In the project exploring issues of self, ethnic lineage, and identity, Lafin Sawmah and Akac Orat looked into the everyday life and oral memories of the Amis people, with the ambition to draw a bigger picture of Pacific islanders’ migrating culture.
Thanks to the growing influence of the immersive method, researchers working on the indigenous art and culture have dissociated their research from the festive celebration of the nostalgic past and started to integrate it into the practices of contemporary life. Lafin and Akac welcomed the paradigmatic shift and they particularly wanted to explain why their ancestors looked beyond the water after having been settled in lands. As they were drawn to the question of migration, they started to learn to make hunting, fishing, gathering tools, and most importantly outriggers, in order to trace the seafaring memories of their ancestors.
In 2020, Lafin created a work entitled Fawah. It was a boat made by hollowing out a log. For him, the dugout is a symbolic entity helping him to assess his Amis identity in contemporary society, especially when the traditional skills of his tribes are under critical threat of disappearance. In a work whose texture expressed his own strength as well as the prowess of the tools, Lafin was navigating a route that would take his people from the past to the future. This project could not have been achieved without the participation of a rattan artist also with the indigenous origin, Akac Orat. In addition to the dugout, the handmade fishing spears and wooden goggles they created together helped the creators raise ontological questions, to relate their existence more closely to Austronesian culture, and generate more imaginations of human migrations.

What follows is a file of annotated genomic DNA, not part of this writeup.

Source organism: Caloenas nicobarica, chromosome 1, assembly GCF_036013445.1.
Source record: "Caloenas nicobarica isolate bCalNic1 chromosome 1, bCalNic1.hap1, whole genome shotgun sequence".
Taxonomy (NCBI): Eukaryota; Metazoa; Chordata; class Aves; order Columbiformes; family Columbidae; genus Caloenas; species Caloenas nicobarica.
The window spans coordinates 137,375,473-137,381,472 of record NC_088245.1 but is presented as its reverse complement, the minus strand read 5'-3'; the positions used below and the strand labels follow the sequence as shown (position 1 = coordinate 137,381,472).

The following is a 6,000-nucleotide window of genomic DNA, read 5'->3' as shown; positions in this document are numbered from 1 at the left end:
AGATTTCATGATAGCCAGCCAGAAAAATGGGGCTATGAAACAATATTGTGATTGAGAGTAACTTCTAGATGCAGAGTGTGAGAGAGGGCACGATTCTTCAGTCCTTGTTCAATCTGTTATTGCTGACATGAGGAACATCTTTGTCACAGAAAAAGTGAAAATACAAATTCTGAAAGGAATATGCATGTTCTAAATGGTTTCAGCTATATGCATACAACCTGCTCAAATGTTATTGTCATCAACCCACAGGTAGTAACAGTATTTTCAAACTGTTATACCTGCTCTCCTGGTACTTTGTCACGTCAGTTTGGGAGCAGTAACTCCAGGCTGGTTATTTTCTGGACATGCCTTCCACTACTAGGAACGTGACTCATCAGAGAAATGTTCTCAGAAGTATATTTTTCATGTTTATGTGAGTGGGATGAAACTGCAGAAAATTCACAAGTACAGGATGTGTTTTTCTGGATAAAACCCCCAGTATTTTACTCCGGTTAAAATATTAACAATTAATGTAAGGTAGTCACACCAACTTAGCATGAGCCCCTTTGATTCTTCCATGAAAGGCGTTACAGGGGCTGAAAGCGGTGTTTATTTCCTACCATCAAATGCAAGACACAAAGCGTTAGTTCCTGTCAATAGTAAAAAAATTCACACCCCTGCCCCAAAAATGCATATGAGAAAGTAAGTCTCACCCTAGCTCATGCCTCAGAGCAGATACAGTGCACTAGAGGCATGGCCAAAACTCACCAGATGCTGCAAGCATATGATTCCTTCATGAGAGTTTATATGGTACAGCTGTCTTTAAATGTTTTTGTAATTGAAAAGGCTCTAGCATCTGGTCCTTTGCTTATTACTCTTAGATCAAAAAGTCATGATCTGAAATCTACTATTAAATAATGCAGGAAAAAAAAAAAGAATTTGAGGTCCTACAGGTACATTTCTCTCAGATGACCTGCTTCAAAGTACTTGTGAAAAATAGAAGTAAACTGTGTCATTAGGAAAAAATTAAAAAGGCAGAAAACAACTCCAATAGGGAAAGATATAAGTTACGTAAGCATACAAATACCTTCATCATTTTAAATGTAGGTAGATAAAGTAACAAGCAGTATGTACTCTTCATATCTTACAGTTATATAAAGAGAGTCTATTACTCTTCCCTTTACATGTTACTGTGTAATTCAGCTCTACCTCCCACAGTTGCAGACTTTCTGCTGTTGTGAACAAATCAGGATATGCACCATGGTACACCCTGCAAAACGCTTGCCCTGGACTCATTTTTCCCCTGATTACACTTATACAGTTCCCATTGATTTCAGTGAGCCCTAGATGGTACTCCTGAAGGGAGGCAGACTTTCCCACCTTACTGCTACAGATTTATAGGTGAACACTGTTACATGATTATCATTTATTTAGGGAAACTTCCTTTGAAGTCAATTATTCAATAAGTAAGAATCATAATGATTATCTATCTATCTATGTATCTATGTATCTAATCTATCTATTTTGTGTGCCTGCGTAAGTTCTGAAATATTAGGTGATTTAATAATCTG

Akac Orat is a curator, a craftsman, and also an art educator. His curatorial projects concentrate on the intersections of art and life but more recently he has shifted his attention to the relationship of the indigenous society to art while investing a particular effort to revive the indigenous craftsmanship.
Lafin Sawmah is an artist with the indigenous origin but his art works, unlike those of many indigenous artists exhibiting their indigenous heritage ostensibly, look rather abstract and contemporary. More recently, he started to explore the mutual dependence of ethnic tribes and the sea.